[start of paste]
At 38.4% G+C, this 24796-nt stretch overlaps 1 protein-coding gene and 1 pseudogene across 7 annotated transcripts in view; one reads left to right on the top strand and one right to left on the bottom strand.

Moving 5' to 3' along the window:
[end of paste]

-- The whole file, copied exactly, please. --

At 38.4% G+C, this 24796-nt stretch overlaps 1 protein-coding gene and 1 pseudogene across 7 annotated transcripts in view; one reads left to right on the top strand and one right to left on the bottom strand.

Moving 5' to 3' along the window: